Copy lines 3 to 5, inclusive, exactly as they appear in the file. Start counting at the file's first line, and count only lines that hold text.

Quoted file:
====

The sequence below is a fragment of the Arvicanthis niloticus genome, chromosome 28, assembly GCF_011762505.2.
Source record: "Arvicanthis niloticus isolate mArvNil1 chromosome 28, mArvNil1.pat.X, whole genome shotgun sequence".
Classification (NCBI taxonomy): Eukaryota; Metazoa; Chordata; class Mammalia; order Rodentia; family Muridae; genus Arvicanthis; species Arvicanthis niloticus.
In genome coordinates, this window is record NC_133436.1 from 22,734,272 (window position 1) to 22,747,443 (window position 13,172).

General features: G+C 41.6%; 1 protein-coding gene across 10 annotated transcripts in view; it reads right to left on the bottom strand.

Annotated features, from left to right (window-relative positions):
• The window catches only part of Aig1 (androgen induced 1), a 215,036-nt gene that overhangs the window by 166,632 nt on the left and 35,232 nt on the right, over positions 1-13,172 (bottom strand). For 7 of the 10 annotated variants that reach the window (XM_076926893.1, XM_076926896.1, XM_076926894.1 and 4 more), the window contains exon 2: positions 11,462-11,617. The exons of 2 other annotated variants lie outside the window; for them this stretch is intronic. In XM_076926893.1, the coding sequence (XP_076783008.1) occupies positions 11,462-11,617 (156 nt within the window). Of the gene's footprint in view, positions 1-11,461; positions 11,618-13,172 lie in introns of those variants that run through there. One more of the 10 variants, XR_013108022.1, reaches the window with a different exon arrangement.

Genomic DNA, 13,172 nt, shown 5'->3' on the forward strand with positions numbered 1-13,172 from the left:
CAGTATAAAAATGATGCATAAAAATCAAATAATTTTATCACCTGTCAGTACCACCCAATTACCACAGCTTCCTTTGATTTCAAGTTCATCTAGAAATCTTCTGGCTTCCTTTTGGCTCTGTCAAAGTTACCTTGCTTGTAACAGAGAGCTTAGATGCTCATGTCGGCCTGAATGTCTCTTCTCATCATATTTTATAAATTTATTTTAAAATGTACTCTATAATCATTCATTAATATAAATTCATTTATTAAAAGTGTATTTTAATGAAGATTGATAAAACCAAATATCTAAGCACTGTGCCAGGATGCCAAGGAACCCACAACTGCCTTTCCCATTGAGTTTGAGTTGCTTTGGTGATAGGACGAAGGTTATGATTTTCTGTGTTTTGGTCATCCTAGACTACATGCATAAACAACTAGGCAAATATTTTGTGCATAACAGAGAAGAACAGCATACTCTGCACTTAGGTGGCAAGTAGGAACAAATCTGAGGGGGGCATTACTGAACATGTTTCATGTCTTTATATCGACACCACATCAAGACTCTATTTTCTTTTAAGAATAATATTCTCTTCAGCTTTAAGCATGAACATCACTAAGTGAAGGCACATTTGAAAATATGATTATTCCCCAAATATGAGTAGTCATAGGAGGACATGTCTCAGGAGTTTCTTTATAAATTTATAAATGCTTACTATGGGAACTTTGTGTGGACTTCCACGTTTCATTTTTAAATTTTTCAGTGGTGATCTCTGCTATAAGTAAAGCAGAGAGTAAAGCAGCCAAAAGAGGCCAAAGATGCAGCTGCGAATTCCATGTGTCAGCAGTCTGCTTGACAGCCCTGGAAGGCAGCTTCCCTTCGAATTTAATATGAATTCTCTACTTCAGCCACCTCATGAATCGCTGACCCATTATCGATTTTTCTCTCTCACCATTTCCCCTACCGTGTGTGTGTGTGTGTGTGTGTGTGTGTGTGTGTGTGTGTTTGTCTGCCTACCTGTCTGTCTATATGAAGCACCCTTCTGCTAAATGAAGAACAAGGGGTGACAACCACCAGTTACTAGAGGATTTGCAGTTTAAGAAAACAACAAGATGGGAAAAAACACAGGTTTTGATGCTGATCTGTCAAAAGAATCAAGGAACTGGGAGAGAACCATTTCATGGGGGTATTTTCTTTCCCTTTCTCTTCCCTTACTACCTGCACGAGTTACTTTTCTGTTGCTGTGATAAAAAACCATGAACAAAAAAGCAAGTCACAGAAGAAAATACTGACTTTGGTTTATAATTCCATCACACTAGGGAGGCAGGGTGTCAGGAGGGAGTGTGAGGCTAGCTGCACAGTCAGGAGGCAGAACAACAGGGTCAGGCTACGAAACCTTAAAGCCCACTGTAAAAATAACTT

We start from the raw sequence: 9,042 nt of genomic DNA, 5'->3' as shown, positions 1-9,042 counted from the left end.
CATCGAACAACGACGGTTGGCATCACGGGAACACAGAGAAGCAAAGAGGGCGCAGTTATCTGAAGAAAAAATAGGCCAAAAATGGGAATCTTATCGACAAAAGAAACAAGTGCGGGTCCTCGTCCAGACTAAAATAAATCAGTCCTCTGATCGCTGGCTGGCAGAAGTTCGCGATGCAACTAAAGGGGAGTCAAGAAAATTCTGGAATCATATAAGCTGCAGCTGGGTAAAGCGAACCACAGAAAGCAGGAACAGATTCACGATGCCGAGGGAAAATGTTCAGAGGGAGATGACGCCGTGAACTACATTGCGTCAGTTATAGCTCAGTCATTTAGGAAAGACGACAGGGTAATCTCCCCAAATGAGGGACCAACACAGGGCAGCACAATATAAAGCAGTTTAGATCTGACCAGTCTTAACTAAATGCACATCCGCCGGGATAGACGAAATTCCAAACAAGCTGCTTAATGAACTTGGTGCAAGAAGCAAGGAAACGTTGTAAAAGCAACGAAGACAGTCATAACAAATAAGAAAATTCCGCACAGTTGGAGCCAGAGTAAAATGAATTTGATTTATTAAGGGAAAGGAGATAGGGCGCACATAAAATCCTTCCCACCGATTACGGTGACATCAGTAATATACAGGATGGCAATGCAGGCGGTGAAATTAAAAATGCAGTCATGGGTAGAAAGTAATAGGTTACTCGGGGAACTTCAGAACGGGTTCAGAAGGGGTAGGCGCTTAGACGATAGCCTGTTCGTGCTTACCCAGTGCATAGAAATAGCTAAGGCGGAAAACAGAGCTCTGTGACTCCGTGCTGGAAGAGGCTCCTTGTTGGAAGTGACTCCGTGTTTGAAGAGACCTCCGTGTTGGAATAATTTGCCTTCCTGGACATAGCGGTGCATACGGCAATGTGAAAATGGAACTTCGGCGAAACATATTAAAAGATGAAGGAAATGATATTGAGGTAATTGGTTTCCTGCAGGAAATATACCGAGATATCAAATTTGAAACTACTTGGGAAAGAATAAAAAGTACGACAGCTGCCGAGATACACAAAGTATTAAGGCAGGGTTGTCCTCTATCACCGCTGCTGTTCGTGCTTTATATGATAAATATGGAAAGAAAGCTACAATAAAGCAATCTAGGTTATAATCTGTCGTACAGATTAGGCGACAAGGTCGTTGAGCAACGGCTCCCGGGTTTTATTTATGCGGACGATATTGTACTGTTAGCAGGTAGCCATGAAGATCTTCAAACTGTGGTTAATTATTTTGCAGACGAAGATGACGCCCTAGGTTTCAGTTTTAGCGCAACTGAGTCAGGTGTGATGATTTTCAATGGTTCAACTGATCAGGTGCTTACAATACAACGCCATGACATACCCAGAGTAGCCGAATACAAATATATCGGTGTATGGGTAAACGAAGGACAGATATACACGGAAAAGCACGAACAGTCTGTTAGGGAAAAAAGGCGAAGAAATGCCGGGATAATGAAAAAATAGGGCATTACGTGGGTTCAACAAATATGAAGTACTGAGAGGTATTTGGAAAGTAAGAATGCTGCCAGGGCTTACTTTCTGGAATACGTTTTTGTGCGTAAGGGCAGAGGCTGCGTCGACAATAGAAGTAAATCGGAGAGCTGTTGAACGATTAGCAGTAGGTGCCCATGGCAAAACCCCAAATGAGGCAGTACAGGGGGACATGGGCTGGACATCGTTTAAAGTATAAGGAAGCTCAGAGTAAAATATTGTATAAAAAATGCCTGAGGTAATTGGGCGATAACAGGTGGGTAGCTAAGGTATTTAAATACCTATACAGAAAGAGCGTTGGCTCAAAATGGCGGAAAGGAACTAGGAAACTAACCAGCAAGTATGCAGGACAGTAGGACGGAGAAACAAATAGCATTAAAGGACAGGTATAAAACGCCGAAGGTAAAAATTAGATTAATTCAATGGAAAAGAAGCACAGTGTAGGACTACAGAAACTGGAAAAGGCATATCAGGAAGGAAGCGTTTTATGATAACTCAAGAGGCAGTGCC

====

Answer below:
Classification (NCBI taxonomy): Eukaryota; Metazoa; Chordata; class Mammalia; order Rodentia; family Muridae; genus Arvicanthis; species Arvicanthis niloticus.
In genome coordinates, this window is record NC_133436.1 from 22,734,272 (window position 1) to 22,747,443 (window position 13,172).

General features: G+C 41.6%; 1 protein-coding gene across 10 annotated transcripts in view; it reads right to left on the bottom strand.